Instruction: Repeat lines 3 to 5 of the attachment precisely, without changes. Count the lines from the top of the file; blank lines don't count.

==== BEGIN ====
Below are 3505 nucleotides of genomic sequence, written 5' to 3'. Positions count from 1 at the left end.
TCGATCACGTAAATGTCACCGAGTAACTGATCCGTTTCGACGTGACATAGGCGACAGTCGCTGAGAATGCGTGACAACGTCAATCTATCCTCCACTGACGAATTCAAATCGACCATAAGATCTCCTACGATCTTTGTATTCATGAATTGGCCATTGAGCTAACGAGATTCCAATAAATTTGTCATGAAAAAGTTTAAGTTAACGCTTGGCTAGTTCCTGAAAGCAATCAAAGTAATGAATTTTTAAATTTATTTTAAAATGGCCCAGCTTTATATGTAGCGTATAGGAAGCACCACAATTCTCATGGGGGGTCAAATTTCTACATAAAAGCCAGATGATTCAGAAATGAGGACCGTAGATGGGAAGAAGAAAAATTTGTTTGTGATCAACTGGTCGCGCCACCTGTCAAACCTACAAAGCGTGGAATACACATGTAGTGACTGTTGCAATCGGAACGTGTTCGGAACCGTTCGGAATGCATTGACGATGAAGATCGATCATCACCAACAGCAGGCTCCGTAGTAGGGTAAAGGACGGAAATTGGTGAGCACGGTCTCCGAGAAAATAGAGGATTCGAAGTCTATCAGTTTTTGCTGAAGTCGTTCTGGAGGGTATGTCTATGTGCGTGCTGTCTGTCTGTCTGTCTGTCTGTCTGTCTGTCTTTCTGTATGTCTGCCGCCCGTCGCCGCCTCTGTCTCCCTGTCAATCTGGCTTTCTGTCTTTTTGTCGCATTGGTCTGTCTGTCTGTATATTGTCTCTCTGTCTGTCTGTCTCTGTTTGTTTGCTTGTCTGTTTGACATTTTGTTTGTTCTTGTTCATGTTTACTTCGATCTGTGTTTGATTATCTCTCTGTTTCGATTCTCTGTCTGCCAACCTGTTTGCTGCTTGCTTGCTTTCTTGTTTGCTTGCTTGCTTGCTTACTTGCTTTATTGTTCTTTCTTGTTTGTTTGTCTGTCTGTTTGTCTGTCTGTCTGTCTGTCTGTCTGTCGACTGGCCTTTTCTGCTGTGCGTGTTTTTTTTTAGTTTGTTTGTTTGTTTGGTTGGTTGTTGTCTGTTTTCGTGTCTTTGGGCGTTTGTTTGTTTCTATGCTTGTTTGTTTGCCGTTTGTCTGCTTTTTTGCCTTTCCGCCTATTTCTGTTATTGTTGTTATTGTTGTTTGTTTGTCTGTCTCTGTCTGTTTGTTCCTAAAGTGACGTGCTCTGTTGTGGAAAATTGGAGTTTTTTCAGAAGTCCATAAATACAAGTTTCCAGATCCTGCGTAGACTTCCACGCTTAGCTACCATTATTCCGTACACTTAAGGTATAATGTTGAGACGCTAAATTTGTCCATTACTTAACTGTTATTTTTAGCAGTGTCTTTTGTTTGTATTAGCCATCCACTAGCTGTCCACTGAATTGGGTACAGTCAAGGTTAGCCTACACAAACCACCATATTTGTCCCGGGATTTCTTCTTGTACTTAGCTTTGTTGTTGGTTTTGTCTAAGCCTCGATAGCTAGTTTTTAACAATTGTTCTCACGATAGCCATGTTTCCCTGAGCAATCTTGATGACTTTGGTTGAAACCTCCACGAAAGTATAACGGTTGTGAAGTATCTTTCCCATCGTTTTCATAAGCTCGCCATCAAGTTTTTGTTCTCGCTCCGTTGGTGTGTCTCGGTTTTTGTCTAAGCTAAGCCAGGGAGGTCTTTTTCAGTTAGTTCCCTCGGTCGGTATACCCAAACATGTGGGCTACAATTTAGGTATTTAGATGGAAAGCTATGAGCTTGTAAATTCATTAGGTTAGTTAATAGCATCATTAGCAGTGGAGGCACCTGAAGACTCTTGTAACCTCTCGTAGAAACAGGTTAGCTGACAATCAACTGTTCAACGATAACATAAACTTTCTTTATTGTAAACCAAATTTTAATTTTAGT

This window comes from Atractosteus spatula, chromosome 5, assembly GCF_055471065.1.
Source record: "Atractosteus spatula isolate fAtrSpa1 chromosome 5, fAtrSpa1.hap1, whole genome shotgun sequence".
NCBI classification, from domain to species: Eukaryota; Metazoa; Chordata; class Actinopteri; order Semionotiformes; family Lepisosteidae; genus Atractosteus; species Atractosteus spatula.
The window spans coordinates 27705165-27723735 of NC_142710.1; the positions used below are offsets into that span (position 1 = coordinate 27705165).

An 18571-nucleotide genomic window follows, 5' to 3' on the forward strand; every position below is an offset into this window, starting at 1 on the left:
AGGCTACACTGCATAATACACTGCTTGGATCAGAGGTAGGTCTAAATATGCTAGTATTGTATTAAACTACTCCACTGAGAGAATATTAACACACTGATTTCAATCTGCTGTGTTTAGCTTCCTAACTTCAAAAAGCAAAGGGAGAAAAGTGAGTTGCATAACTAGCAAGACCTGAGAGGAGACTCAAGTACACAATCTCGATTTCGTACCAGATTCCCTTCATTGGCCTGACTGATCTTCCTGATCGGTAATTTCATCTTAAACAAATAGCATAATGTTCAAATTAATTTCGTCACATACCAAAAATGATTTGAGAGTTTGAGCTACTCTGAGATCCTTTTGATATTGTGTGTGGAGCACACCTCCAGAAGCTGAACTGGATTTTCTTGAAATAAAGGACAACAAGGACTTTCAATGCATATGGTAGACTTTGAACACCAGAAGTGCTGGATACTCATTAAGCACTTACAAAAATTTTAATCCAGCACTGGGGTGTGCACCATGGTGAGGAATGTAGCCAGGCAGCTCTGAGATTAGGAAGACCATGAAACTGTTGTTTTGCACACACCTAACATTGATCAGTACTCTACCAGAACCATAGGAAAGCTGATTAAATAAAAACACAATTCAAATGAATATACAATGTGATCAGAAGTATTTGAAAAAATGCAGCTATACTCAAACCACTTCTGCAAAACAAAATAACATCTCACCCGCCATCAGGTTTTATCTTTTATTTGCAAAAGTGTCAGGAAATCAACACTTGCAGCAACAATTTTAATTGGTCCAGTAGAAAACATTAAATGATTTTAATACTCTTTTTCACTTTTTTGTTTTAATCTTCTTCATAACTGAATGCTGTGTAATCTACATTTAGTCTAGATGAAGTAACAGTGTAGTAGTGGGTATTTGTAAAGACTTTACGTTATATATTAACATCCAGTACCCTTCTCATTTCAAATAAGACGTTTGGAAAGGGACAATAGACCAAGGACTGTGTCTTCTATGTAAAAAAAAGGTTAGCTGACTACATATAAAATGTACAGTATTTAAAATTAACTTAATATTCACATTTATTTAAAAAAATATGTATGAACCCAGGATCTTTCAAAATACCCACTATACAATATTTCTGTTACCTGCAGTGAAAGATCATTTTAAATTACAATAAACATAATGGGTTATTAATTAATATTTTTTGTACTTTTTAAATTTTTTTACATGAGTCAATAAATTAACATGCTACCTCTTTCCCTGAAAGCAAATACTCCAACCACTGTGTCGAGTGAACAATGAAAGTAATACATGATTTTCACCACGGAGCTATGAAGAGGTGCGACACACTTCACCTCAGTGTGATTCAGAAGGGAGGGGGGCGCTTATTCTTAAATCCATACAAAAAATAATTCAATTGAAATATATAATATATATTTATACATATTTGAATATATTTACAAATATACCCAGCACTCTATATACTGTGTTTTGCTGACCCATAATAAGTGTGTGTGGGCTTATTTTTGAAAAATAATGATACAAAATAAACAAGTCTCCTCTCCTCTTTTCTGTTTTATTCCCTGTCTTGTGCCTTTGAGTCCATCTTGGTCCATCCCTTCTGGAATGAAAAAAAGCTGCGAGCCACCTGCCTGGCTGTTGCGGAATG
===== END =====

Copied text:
This window comes from Atractosteus spatula, chromosome 5, assembly GCF_055471065.1.
Source record: "Atractosteus spatula isolate fAtrSpa1 chromosome 5, fAtrSpa1.hap1, whole genome shotgun sequence".
NCBI classification, from domain to species: Eukaryota; Metazoa; Chordata; class Actinopteri; order Semionotiformes; family Lepisosteidae; genus Atractosteus; species Atractosteus spatula.